MEXICO CITY (Reuters) - Eleven people were killed in Mexico’s Veracruz state by criminal gangs on Saturday, including four children and the head of the state’s federal police and two other federal police officers, Governor Miguel Angel Yunes said.
Veracruz is home to rival drug cartels including the Zetas and Jalisco New Generation, or CJNG, which are fighting over drug trafficking turf.
Armed gunmen shot and killed the three police officers, including the head of the federal police in Veracruz, Camilo Juan Castagne, at a restaurant in the city of Cardel.
In the port city of Coatzacoalcos, two adults and four children were killed, while two women were killed in the city of Orizaba.
“We are not facing human beings, we are facing beasts, cowards, villains, people who are capable of killing children so as to have the citizens Veracruz living in fear,” Yunes in a video posted online as he visited the crime scene in Cardel.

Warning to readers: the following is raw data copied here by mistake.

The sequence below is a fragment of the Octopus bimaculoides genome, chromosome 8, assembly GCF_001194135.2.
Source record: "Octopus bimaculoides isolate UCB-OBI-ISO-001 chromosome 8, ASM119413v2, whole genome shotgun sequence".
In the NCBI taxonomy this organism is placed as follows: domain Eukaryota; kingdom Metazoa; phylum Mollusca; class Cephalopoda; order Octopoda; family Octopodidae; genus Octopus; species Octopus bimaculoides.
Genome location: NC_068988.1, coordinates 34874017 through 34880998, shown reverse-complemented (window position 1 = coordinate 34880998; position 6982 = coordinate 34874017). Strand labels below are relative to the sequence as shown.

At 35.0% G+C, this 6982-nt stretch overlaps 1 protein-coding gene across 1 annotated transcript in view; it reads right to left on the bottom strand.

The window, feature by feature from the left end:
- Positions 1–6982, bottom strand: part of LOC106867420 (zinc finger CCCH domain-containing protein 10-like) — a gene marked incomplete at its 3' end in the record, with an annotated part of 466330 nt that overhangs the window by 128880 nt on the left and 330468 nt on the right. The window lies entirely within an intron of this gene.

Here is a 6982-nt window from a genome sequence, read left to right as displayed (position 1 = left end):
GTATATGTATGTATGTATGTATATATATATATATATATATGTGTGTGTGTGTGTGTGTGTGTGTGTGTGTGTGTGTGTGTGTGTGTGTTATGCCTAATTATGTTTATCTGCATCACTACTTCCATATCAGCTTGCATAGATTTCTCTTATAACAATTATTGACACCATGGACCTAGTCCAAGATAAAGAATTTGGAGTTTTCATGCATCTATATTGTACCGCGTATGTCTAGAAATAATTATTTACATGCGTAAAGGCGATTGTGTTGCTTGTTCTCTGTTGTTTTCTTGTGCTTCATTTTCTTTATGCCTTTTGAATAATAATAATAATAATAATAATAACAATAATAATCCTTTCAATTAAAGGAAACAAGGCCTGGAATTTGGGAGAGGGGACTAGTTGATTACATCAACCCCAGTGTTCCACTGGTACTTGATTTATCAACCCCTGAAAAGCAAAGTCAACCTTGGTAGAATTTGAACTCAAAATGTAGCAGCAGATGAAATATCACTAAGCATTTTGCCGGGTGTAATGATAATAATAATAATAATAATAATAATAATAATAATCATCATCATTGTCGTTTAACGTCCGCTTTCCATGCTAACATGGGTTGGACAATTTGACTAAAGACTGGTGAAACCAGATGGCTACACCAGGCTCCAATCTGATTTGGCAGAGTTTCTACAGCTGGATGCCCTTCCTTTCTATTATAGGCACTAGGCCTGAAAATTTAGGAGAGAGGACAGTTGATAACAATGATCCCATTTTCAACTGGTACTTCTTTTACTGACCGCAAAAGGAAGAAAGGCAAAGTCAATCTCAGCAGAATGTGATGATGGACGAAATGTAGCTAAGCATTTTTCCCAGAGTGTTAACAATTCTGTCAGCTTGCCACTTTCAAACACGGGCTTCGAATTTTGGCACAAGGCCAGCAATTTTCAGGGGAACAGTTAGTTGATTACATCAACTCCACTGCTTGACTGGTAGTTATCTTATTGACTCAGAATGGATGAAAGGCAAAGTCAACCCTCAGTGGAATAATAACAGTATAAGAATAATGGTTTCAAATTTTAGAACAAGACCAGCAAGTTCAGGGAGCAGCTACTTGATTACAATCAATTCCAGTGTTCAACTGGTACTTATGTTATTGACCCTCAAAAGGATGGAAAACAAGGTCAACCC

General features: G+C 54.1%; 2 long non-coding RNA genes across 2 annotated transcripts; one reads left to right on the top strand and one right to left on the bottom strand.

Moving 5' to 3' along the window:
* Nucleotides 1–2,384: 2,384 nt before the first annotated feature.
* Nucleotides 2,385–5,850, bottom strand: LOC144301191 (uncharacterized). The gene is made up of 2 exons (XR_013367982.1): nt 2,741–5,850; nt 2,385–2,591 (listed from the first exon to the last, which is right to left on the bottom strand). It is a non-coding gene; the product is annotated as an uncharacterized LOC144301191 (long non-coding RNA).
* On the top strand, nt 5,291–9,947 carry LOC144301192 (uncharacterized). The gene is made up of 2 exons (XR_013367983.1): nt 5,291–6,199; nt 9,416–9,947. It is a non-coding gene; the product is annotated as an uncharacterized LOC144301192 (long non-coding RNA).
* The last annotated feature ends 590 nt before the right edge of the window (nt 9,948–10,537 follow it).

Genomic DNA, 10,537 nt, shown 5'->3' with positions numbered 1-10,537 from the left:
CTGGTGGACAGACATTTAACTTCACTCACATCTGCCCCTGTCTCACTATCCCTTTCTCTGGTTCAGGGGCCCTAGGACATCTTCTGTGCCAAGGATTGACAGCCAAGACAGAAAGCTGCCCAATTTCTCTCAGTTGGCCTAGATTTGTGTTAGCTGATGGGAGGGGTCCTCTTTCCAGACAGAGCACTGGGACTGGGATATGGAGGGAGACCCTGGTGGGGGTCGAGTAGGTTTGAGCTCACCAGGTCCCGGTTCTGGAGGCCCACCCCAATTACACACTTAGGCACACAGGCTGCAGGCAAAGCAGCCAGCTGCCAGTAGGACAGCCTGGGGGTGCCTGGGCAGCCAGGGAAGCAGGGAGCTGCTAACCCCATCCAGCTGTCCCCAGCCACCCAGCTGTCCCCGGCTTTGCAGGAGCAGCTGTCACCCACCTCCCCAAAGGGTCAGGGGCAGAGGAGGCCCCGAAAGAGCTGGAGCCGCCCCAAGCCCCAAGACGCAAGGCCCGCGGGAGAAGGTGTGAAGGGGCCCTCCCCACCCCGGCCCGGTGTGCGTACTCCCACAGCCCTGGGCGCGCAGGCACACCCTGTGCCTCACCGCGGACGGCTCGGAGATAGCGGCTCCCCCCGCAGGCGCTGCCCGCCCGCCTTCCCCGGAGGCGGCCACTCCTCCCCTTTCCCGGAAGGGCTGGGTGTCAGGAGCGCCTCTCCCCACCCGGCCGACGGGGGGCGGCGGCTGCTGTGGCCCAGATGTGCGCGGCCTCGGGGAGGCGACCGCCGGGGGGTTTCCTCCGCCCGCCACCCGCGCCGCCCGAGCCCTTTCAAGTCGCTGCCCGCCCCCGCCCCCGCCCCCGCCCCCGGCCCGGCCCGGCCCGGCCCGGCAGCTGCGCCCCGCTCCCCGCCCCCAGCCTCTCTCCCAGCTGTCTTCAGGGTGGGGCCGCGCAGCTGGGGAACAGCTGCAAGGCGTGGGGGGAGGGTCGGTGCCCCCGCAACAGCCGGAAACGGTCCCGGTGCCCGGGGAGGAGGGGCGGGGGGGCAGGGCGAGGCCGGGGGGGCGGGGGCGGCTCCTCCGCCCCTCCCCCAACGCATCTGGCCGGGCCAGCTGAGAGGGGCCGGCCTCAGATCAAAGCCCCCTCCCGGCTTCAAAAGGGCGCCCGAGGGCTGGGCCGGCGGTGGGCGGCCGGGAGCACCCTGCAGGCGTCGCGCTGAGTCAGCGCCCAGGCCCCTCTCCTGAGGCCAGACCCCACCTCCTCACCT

“We will not allow them to impose their law of violence in Veracruz, we will not allow organized crime to rule in Veracruz,” he said.
Some 30,000 people have disappeared in Mexico since drug violence increased sharply around 2007. Since former president Felipe Calderon sent the army out to battle drug gangs at the end of 2006 more than 150,000 have been killed.
Reporting by Adriana Barrera and Anthony Esposito. Editing by Jane Merriman
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